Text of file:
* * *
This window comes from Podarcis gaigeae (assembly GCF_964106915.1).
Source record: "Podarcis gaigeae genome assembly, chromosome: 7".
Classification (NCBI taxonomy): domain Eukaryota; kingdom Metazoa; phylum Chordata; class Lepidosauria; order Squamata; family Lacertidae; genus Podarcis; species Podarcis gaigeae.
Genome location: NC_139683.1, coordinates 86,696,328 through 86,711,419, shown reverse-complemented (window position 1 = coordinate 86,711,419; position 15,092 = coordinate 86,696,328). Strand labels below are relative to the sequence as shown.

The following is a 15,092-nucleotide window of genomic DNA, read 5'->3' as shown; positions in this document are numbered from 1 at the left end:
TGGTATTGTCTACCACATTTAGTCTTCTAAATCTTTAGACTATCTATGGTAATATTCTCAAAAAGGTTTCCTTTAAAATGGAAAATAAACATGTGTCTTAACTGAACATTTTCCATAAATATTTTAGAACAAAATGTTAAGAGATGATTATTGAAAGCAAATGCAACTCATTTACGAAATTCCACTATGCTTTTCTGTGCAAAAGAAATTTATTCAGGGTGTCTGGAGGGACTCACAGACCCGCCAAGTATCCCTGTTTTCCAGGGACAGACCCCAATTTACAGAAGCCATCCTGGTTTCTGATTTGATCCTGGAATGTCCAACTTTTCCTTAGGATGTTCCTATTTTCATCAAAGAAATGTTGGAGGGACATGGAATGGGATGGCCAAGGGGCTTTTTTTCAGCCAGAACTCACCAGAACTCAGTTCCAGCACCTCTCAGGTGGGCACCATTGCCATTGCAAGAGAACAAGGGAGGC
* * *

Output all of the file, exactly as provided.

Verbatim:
This window comes from Podarcis gaigeae (assembly GCF_964106915.1).
Source record: "Podarcis gaigeae genome assembly, chromosome: 7".
Classification (NCBI taxonomy): domain Eukaryota; kingdom Metazoa; phylum Chordata; class Lepidosauria; order Squamata; family Lacertidae; genus Podarcis; species Podarcis gaigeae.
Genome location: NC_139683.1, coordinates 86,696,328 through 86,711,419, shown reverse-complemented (window position 1 = coordinate 86,711,419; position 15,092 = coordinate 86,696,328). Strand labels below are relative to the sequence as shown.

The following is a 15,092-nucleotide window of genomic DNA, read 5'->3' as shown; positions in this document are numbered from 1 at the left end:
TGGTATTGTCTACCACATTTAGTCTTCTAAATCTTTAGACTATCTATGGTAATATTCTCAAAAAGGTTTCCTTTAAAATGGAAAATAAACATGTGTCTTAACTGAACATTTTCCATAAATATTTTAGAACAAAATGTTAAGAGATGATTATTGAAAGCAAATGCAACTCATTTACGAAATTCCACTATGCTTTTCTGTGCAAAAGAAATTTATTCAGGGTGTCTGGAGGGACTCACAGACCCGCCAAGTATCCCTGTTTTCCAGGGACAGACCCCAATTTACAGAAGCCATCCTGGTTTCTGATTTGATCCTGGAATGTCCAACTTTTCCTTAGGATGTTCCTATTTTCATCAAAGAAATGTTGGAGGGACATGGAATGGGATGGCCAAGGGGCTTTTTTTCAGCCAGAACTCACCAGAACTCAGTTCCAGCACCTCTCAGGTGGGCACCATTGCCATTGCAAGAGAACAAGGGAGGC